Nadeem Aslam’s latest novel continues his focus on the sufferings of the marginalised

Aslam’s skill lies in the interweaving of past and present to create a multi-layered narrative. The dreams that Nargis had shared with Massud of a more inclusive, tolerant culture act as a foil to the unrelenting aggression and prejudice that Nargis, who was born Margaret, a Christian, has experienced and sought to escape — long ago, before she met Massud, she had left her home in Lyallpur for university in Zamana, forging documents that reinvented her as a Muslim.

Aslam’s use of metaphor and allegory includes the description of a spacious home belonging to Massud and Nargis. The library is so vast that it includes two large, cabin-sized models of the Great Mosque of Cordoba, Spain, and the Hagia Sophia in Istanbul, Turkey — both historic buildings created by Christian and Muslim influences. The house stands in a historic and once-leafy area called Badami Bagh where the erstwhile almond trees had once provided shelter to rebels during the 1857 Ghadar. Now treeless and edged by the houses of the rich, it is the poorest neighbourhood in Zamana, a cluster of hutments occupied by impoverished Christians including Massud and Nargis’s housekeeper Lily, his wife Grace, and their bright daughter Helen.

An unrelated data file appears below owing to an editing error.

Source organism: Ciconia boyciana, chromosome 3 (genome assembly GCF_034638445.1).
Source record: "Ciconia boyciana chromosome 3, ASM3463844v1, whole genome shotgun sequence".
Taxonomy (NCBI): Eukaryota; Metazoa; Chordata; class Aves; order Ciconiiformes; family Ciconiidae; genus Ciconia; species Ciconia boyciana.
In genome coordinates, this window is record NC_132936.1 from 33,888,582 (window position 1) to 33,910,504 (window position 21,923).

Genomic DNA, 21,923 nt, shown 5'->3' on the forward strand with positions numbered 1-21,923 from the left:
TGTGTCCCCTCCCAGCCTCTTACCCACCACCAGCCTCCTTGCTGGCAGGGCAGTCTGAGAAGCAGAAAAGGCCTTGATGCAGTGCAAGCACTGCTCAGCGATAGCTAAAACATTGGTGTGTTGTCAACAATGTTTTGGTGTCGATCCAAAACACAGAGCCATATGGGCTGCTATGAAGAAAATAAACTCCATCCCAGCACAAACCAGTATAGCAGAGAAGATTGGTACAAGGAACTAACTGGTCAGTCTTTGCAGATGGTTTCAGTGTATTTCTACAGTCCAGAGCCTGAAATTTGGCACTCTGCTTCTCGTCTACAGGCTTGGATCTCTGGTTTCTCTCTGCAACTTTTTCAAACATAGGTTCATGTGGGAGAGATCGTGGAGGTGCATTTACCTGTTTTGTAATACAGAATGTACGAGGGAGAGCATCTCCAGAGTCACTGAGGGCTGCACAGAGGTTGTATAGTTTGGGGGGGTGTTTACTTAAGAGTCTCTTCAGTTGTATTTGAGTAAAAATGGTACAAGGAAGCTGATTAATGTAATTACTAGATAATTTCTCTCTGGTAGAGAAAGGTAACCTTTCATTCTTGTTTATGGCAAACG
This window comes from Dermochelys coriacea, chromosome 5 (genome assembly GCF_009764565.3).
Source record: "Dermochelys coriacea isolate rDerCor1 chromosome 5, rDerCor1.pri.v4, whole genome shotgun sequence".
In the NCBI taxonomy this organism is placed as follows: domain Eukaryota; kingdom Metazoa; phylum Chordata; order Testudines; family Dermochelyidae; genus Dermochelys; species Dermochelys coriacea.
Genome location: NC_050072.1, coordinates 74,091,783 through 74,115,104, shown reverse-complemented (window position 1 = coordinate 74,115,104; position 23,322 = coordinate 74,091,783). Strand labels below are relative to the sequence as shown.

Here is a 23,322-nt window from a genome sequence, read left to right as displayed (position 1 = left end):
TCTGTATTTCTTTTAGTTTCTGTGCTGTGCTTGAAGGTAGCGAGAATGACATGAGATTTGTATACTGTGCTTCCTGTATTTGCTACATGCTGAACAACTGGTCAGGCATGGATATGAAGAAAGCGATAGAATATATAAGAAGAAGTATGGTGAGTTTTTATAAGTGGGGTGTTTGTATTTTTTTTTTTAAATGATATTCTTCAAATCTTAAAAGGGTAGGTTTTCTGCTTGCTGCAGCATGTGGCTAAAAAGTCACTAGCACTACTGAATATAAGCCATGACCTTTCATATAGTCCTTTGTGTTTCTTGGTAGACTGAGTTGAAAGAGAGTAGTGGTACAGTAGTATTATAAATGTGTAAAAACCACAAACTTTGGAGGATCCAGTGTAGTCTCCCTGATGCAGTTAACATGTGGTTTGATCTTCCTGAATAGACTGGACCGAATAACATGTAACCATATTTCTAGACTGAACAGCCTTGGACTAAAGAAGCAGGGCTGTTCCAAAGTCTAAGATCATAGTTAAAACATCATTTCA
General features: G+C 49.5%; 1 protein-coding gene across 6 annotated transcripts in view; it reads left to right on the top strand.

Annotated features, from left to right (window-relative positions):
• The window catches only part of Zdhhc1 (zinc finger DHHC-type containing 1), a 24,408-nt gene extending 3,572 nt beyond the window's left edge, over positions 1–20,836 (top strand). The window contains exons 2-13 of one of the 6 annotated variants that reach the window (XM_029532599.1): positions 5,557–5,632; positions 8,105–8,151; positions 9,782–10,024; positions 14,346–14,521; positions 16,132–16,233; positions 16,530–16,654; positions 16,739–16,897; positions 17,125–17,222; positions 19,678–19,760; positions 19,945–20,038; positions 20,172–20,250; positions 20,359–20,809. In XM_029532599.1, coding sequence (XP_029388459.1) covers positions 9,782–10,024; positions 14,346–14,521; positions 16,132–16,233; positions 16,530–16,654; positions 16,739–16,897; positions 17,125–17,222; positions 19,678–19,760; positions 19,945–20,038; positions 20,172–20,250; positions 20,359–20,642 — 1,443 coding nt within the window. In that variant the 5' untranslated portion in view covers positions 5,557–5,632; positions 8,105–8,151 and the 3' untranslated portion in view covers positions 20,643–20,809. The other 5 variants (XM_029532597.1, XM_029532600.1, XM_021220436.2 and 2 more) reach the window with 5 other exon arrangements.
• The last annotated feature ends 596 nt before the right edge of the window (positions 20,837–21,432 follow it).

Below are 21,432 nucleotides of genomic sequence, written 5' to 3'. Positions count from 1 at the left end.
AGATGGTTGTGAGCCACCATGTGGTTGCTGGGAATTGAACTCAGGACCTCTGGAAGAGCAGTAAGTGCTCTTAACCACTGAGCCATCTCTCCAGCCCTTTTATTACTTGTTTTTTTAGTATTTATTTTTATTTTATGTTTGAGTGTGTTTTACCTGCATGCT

Helen has been given the best of education by the childless Nargis and Massud who treat her virtually as their own, but she is haunted by the brutal murder of her mother Grace by a Muslim fanatic who was sentenced to life in prison. The upright judge who pronounced the sentence was promptly shot dead, while the killer’s demonstration of piety in prison led to his premature release. This is one of several fictitious incidents with clear echoes to horrors reported in the Pakistani press, including the wanton burning of houses — or even an entire basti — belonging to Christians by enraged mobs on false charges of blasphemy. Added to this, the kindly old cleric at the mosque in Badami Bagh and his widowed daughter Aysha find themselves virtual hostages to Aysha’s late husband’s brother, a fierce extremist who occupies the mosque with his armed friends and spews hate from the loudspeakers every day. Aysha’s husband in turn had been killed during an American drone attack in Waziristan.